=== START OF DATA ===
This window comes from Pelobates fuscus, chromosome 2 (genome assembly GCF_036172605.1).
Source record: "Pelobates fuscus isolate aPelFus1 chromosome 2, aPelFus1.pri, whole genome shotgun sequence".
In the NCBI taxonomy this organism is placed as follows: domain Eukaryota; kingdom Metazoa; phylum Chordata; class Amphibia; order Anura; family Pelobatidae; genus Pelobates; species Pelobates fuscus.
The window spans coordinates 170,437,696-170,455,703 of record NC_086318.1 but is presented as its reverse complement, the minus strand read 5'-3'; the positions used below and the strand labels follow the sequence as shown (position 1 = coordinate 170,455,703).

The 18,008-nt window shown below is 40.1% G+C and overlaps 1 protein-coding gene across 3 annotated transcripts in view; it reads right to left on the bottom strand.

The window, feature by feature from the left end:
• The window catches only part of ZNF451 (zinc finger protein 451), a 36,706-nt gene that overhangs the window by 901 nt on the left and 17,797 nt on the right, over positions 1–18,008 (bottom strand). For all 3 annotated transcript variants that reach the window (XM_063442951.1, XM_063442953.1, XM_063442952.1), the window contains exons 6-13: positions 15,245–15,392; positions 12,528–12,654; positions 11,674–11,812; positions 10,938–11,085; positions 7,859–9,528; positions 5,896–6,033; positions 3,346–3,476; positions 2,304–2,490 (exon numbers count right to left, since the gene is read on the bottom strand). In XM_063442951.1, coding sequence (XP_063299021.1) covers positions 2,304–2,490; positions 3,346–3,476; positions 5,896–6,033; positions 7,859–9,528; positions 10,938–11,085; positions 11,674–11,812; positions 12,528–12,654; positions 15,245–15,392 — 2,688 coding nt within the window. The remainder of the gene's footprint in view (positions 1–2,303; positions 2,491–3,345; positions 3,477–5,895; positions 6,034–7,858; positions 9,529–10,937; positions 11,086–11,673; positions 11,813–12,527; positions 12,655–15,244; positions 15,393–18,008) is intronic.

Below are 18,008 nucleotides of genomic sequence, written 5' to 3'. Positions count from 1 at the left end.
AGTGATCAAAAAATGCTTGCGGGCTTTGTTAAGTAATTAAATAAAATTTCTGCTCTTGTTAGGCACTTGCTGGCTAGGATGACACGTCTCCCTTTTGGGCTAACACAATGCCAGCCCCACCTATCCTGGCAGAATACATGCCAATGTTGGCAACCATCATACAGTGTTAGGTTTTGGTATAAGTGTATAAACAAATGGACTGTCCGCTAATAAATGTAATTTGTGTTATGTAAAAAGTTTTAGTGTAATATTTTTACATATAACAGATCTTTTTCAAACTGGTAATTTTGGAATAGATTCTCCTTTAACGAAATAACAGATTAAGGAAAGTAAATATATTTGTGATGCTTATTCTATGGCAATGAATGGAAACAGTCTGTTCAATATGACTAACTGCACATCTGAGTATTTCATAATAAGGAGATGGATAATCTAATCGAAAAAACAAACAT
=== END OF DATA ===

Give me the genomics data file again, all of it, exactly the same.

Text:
This window comes from Pelobates fuscus, chromosome 2 (genome assembly GCF_036172605.1).
Source record: "Pelobates fuscus isolate aPelFus1 chromosome 2, aPelFus1.pri, whole genome shotgun sequence".
In the NCBI taxonomy this organism is placed as follows: domain Eukaryota; kingdom Metazoa; phylum Chordata; class Amphibia; order Anura; family Pelobatidae; genus Pelobates; species Pelobates fuscus.
The window spans coordinates 170,437,696-170,455,703 of record NC_086318.1 but is presented as its reverse complement, the minus strand read 5'-3'; the positions used below and the strand labels follow the sequence as shown (position 1 = coordinate 170,455,703).

The 18,008-nt window shown below is 40.1% G+C and overlaps 1 protein-coding gene across 3 annotated transcripts in view; it reads right to left on the bottom strand.

The window, feature by feature from the left end:
• The window catches only part of ZNF451 (zinc finger protein 451), a 36,706-nt gene that overhangs the window by 901 nt on the left and 17,797 nt on the right, over positions 1–18,008 (bottom strand). For all 3 annotated transcript variants that reach the window (XM_063442951.1, XM_063442953.1, XM_063442952.1), the window contains exons 6-13: positions 15,245–15,392; positions 12,528–12,654; positions 11,674–11,812; positions 10,938–11,085; positions 7,859–9,528; positions 5,896–6,033; positions 3,346–3,476; positions 2,304–2,490 (exon numbers count right to left, since the gene is read on the bottom strand). In XM_063442951.1, coding sequence (XP_063299021.1) covers positions 2,304–2,490; positions 3,346–3,476; positions 5,896–6,033; positions 7,859–9,528; positions 10,938–11,085; positions 11,674–11,812; positions 12,528–12,654; positions 15,245–15,392 — 2,688 coding nt within the window. The remainder of the gene's footprint in view (positions 1–2,303; positions 2,491–3,345; positions 3,477–5,895; positions 6,034–7,858; positions 9,529–10,937; positions 11,086–11,673; positions 11,813–12,527; positions 12,655–15,244; positions 15,393–18,008) is intronic.

Below are 18,008 nucleotides of genomic sequence, written 5' to 3'. Positions count from 1 at the left end.
AGTGATCAAAAAATGCTTGCGGGCTTTGTTAAGTAATTAAATAAAATTTCTGCTCTTGTTAGGCACTTGCTGGCTAGGATGACACGTCTCCCTTTTGGGCTAACACAATGCCAGCCCCACCTATCCTGGCAGAATACATGCCAATGTTGGCAACCATCATACAGTGTTAGGTTTTGGTATAAGTGTATAAACAAATGGACTGTCCGCTAATAAATGTAATTTGTGTTATGTAAAAAGTTTTAGTGTAATATTTTTACATATAACAGATCTTTTTCAAACTGGTAATTTTGGAATAGATTCTCCTTTAACGAAATAACAGATTAAGGAAAGTAAATATATTTGTGATGCTTATTCTATGGCAATGAATGGAAACAGTCTGTTCAATATGACTAACTGCACATCTGAGTATTTCATAATAAGGAGATGGATAATCTAATCGAAAAAACAAACAT